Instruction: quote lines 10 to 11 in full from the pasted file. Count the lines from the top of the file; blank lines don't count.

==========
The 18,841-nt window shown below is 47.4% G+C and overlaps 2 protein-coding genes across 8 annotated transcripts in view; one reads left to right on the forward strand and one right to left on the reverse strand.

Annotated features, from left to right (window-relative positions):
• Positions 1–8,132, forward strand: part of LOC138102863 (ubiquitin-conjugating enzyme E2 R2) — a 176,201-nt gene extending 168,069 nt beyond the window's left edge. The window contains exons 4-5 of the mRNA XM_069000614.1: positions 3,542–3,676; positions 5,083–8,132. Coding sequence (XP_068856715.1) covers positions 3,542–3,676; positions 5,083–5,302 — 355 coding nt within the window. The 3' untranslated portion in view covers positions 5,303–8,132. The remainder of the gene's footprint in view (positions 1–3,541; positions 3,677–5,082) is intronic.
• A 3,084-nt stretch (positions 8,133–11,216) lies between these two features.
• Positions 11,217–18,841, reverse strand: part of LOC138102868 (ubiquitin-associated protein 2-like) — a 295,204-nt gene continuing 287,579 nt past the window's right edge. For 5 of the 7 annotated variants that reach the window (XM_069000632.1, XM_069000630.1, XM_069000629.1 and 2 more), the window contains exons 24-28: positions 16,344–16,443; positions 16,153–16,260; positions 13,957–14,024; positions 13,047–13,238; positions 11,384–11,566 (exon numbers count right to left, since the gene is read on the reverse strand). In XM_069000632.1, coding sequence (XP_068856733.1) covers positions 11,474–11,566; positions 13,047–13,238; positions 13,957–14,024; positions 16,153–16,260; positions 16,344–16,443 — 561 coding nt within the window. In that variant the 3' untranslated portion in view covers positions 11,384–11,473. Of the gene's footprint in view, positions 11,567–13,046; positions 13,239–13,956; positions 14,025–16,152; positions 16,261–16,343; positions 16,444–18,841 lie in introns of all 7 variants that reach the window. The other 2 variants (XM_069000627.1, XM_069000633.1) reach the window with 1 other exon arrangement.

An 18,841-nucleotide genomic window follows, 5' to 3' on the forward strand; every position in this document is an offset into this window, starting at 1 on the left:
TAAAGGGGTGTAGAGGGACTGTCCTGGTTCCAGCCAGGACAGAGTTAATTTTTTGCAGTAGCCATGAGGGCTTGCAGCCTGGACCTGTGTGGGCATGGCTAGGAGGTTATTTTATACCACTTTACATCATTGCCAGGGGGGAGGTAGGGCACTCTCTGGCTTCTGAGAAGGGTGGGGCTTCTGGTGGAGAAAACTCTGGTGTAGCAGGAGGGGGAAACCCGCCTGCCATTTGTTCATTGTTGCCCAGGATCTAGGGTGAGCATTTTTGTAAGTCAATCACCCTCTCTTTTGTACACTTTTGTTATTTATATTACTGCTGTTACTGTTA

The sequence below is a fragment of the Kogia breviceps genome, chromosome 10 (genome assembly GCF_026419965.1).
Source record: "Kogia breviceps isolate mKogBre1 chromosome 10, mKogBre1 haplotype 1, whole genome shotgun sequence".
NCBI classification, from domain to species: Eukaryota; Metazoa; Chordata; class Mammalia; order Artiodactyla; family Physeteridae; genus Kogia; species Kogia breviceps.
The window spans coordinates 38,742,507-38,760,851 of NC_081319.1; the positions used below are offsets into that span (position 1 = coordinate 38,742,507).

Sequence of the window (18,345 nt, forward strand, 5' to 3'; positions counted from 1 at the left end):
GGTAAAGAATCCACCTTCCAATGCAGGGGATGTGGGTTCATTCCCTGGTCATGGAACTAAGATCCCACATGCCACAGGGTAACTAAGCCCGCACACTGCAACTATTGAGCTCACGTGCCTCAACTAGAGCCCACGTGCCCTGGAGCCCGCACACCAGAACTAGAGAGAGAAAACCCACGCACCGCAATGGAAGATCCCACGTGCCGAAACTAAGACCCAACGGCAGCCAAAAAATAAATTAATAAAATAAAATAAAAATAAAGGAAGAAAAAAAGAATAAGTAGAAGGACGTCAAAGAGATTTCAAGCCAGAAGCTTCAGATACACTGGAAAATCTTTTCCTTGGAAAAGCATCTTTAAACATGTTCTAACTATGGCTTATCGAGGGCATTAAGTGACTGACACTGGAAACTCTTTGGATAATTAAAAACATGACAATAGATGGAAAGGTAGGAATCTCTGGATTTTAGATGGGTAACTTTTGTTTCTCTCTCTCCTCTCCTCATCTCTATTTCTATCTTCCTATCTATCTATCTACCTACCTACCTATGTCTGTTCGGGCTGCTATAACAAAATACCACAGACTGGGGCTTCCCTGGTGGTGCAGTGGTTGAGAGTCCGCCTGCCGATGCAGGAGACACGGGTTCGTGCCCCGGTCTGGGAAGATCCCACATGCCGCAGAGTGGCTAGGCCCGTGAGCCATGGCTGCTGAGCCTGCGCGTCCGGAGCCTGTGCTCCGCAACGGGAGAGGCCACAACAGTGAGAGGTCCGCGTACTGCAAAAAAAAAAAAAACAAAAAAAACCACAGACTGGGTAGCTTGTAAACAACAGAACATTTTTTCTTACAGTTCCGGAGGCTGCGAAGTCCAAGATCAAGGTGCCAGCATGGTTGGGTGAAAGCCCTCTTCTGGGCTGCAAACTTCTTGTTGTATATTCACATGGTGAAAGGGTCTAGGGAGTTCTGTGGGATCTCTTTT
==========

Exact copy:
NCBI classification, from domain to species: Eukaryota; Metazoa; Chordata; class Mammalia; order Artiodactyla; family Physeteridae; genus Kogia; species Kogia breviceps.
The window spans coordinates 38,742,507-38,760,851 of NC_081319.1; the positions used below are offsets into that span (position 1 = coordinate 38,742,507).